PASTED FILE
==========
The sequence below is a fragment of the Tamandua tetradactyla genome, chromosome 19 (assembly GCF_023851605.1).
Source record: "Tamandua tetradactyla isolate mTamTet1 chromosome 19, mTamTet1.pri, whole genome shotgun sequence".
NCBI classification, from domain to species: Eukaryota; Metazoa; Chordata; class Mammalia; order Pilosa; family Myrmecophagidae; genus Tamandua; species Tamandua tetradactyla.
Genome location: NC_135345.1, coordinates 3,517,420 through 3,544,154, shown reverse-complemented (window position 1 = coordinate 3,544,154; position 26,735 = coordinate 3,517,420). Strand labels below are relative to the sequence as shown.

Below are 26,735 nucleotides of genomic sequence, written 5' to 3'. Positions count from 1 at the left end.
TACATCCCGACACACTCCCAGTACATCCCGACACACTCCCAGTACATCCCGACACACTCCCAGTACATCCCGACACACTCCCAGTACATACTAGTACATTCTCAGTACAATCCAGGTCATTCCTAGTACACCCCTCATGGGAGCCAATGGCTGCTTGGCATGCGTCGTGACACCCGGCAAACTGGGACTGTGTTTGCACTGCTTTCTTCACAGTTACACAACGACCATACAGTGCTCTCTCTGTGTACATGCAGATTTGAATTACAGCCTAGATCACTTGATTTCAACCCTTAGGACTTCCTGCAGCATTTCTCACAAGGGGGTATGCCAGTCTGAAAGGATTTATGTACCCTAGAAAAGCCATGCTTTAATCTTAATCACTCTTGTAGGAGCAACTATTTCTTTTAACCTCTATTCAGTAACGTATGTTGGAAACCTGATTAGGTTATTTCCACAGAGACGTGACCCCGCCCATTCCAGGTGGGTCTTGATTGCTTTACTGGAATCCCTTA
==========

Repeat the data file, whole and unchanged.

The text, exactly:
The sequence below is a fragment of the Tamandua tetradactyla genome, chromosome 19 (assembly GCF_023851605.1).
Source record: "Tamandua tetradactyla isolate mTamTet1 chromosome 19, mTamTet1.pri, whole genome shotgun sequence".
NCBI classification, from domain to species: Eukaryota; Metazoa; Chordata; class Mammalia; order Pilosa; family Myrmecophagidae; genus Tamandua; species Tamandua tetradactyla.
Genome location: NC_135345.1, coordinates 3,517,420 through 3,544,154, shown reverse-complemented (window position 1 = coordinate 3,544,154; position 26,735 = coordinate 3,517,420). Strand labels below are relative to the sequence as shown.

Below are 26,735 nucleotides of genomic sequence, written 5' to 3'. Positions count from 1 at the left end.
TACATCCCGACACACTCCCAGTACATCCCGACACACTCCCAGTACATCCCGACACACTCCCAGTACATCCCGACACACTCCCAGTACATACTAGTACATTCTCAGTACAATCCAGGTCATTCCTAGTACACCCCTCATGGGAGCCAATGGCTGCTTGGCATGCGTCGTGACACCCGGCAAACTGGGACTGTGTTTGCACTGCTTTCTTCACAGTTACACAACGACCATACAGTGCTCTCTCTGTGTACATGCAGATTTGAATTACAGCCTAGATCACTTGATTTCAACCCTTAGGACTTCCTGCAGCATTTCTCACAAGGGGGTATGCCAGTCTGAAAGGATTTATGTACCCTAGAAAAGCCATGCTTTAATCTTAATCACTCTTGTAGGAGCAACTATTTCTTTTAACCTCTATTCAGTAACGTATGTTGGAAACCTGATTAGGTTATTTCCACAGAGACGTGACCCCGCCCATTCCAGGTGGGTCTTGATTGCTTTACTGGAATCCCTTA